By March, the water temperatures can reach as high as 28°C, and then drop down as low as 21°C during their winter months. Scuba diving is conducted year round.

    The best time to swim with the Humpback Whales is from July to September.

  • Scuba Diving in Tonga

    The visibility in Tonga is stunning, often between 25 – 40 metres and sometimes reaching up to an incredible 70 metres. The dive sites are varied throughout Tonga. Pristine coral gardens are home to colourful, tropical fish life, while spectacular coral reefs include amazing caves and arches. Tonga’s volcanic past, present and future are showcased in the unique underwater tunnels, chimneys and swim-throughs.

    Underwater exploration often comes with the living, breathing soundtrack of murmuring whalesong from courting humpback whales from July to October.

    Tongatapu has a protected lagoon and reef, with several marine reserves and island parks suitable for novice divers. There are some good passage dives, drift dives and drop offs with abundant fish life for advanced divers. Off the island of Eua are sea mounts with vertical walls and some exciting caves to explore.

    Ha'apai Group has a very diverse underwater topography featuring caves, canyons, caverns and tunnels, vertical walls and drop-offs, fast flowing passes and colourful coral gardens. Rich hard coral growth, gorgonian fans and soft corals can be found throughout.

    Vava'u Group has a good mix of diving to cater for all tastes. There excellent drift dives along walls and drop offs, good coral reefs featuring giant sea fans, interesting caves and sheltered passages. The wreck of a 128 metre copra steamer, The Clan MacWilliam, sits upright in 22 metres right off Neiafu.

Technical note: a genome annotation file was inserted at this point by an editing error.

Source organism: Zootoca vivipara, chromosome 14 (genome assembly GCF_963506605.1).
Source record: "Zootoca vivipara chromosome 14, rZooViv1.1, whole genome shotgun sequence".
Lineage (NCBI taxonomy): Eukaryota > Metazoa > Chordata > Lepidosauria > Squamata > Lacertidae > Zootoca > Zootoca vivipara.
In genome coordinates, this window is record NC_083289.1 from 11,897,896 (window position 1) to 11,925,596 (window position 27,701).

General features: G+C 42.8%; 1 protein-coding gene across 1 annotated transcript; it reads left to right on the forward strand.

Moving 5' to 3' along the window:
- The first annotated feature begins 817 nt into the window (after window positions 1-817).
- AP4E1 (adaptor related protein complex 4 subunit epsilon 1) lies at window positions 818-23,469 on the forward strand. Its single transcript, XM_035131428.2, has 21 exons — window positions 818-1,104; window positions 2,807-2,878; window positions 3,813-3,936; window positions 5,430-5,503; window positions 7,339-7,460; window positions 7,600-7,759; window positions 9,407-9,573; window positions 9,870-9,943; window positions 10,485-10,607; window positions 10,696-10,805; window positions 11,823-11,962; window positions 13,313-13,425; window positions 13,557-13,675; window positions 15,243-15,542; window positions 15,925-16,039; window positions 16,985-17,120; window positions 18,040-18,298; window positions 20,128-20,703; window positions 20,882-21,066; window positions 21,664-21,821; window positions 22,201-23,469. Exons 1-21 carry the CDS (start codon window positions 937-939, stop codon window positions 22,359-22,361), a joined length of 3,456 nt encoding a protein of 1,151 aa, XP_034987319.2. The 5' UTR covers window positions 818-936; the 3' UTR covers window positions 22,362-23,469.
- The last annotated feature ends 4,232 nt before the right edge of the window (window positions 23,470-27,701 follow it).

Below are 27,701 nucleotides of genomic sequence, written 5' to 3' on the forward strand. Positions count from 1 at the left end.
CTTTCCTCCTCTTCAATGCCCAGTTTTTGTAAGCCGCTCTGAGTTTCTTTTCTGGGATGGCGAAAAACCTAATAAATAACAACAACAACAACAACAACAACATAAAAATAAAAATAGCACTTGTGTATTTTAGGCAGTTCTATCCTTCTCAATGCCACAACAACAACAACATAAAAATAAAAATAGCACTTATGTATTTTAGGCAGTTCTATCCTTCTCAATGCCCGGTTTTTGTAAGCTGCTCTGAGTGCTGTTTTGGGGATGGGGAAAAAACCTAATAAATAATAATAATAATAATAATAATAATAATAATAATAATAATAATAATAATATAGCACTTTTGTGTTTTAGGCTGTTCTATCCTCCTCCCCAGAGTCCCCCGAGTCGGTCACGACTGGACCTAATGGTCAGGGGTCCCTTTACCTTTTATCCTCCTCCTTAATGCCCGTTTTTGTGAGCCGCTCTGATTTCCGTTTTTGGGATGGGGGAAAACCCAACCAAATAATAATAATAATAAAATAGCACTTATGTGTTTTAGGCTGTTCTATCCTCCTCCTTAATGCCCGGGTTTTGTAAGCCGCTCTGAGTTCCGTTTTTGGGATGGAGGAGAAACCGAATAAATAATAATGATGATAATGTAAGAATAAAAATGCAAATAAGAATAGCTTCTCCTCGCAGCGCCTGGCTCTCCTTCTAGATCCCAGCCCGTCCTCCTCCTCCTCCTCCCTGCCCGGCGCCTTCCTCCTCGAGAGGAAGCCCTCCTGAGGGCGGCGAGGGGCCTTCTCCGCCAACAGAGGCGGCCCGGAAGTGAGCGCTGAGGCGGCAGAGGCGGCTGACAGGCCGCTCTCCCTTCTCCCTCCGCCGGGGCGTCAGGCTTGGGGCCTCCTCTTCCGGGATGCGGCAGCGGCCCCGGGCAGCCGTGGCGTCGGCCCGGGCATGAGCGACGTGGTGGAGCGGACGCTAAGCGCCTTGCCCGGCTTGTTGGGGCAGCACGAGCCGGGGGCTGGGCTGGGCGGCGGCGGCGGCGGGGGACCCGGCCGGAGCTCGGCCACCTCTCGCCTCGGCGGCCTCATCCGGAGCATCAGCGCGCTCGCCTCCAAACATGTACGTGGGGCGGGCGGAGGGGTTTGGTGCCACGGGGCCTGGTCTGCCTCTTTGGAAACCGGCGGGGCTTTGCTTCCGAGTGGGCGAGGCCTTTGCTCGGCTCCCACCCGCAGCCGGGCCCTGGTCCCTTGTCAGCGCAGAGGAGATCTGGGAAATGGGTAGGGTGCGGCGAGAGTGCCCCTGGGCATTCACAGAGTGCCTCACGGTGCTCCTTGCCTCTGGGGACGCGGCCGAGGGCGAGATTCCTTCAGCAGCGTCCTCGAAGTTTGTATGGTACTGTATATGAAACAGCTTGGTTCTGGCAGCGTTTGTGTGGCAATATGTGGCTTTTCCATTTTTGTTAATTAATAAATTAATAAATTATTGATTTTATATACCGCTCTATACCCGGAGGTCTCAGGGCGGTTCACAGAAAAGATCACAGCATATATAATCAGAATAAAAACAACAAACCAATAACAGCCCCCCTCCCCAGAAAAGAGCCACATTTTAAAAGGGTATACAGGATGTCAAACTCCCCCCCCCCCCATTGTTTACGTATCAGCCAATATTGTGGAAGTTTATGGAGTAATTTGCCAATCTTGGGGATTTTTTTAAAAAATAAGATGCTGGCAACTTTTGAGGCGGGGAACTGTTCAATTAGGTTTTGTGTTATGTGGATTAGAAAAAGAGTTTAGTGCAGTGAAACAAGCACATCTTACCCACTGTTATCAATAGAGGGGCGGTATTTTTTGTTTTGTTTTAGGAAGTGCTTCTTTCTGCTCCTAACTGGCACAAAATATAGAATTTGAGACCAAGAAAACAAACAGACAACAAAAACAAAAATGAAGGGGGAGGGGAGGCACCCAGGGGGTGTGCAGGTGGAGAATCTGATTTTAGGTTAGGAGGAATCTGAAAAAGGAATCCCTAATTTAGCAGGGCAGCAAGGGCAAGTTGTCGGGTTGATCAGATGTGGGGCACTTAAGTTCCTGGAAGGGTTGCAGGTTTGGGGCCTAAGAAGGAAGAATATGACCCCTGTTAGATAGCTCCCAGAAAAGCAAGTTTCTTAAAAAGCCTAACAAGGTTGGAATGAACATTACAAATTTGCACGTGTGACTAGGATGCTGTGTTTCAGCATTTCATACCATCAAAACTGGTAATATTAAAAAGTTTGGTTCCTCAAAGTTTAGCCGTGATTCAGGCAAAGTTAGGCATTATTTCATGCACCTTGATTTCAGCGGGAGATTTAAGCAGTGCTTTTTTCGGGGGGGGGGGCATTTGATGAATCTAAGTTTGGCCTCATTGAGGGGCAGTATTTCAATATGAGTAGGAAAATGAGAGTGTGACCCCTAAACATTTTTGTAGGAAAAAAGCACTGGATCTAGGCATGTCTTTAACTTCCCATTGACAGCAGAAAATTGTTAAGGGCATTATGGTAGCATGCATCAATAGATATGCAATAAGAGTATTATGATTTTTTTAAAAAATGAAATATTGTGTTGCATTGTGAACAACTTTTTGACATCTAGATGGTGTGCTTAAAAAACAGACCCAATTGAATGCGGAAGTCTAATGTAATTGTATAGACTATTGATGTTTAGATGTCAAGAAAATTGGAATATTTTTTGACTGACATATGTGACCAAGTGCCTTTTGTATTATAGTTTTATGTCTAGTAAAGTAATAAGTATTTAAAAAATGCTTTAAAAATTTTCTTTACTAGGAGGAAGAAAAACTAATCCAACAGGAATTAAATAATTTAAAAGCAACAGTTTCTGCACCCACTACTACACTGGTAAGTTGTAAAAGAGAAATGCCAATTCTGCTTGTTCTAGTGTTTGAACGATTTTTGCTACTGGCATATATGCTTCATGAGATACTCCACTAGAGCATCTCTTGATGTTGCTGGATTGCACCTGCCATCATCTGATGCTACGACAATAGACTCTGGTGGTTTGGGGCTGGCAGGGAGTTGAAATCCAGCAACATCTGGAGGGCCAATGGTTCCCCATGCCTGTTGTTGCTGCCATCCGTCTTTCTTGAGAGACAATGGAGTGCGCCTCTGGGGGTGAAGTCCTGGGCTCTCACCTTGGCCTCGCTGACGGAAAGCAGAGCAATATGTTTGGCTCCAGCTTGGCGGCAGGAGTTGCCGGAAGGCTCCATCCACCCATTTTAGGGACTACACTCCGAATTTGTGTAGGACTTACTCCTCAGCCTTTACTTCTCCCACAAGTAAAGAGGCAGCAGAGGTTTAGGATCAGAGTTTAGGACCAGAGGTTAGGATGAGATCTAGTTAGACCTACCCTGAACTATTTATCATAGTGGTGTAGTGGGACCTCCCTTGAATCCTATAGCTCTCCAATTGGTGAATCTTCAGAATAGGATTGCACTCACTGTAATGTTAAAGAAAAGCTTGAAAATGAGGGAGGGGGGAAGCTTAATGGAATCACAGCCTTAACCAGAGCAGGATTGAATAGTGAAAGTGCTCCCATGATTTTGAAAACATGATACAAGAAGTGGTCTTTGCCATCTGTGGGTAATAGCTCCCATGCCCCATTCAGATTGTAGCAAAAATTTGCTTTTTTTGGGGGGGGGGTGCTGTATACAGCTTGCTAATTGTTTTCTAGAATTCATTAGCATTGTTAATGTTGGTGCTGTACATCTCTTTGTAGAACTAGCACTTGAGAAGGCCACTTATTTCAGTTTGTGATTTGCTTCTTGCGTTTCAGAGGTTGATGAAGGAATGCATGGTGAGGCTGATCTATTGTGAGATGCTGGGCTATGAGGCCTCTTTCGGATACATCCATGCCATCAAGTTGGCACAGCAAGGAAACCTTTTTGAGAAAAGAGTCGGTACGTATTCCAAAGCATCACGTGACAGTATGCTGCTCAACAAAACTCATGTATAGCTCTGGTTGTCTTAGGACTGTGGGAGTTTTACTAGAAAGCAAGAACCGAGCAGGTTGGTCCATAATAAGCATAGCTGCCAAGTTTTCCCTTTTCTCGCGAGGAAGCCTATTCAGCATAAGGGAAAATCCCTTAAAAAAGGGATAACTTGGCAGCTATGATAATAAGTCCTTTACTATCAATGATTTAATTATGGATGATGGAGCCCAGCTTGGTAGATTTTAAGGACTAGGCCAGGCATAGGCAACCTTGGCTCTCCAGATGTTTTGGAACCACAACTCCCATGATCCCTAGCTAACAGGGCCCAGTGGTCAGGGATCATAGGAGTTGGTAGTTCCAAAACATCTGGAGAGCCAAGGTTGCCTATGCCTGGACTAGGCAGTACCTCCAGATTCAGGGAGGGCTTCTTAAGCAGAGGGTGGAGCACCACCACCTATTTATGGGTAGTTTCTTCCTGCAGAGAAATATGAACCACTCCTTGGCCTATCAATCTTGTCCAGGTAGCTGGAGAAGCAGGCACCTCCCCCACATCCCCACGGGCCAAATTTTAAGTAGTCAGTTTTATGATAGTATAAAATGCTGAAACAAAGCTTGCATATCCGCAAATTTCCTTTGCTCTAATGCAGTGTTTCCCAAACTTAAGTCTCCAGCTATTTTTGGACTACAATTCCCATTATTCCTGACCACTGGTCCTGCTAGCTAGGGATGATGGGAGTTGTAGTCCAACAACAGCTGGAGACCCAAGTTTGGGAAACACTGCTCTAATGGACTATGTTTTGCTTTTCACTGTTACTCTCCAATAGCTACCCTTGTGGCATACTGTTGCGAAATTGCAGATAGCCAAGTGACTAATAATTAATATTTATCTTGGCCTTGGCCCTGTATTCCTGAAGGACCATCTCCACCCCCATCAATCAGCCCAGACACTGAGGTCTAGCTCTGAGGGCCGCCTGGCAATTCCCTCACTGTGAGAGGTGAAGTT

Guide to Tonga

  • General Details
  • Entry & Visa Requirements
  • Medical & Health Requirements
  • Currency
  • Baggage
  • Duty Free
  • Weather
  • Clothing
  • Electricity
  • Banking
  • Language
  • Religion
  • Water
  • Shopping
  • Tipping
  • Diving
  • Departure Tax

General Details

The Kingdom of Tonga is located in the heart of the South Pacific, east of Fiji and to the south of Samoa and just west of the International Dateline. Tonga consists of 176 islands of which only approx. 37 of the islands are inhabited. Tonga is divided into four main groups-Tongatapu in the south, Ha’apai and Vava’u, then Niuas in the extreme north. Tongatapu is the largest island on which the capital city Nuku’alofa is located.  
The international country code for Tonga is 676. Tonga is 13 hours ahead of Greenwich Mean Time (GMT).

Entry and Visa Requirements

 (subject to change)
U.S. , British, Commonwealth and most E.E.C visitors do not need to obtain a visa before arrival for stays of up to 31 days.

Medical and Health Requirements

Hospital services are available in Nuku’alofa, there are also dispensaries, chemists and pharmacies available throughout Tonga. There is no recompression chamber in Tonga, the closest one is located in Fiji. There are no major health risks in Tonga. It is recommended to make sure your hepatitis and typhoid shots are up to date. Remember that some medications can make you sun sensitive, so extra care must be taken to ensure that skin is protected from sun burn. Please check with your physician for the best precautions to be taken. (For further details contact Travel Vax on 1300 360 164).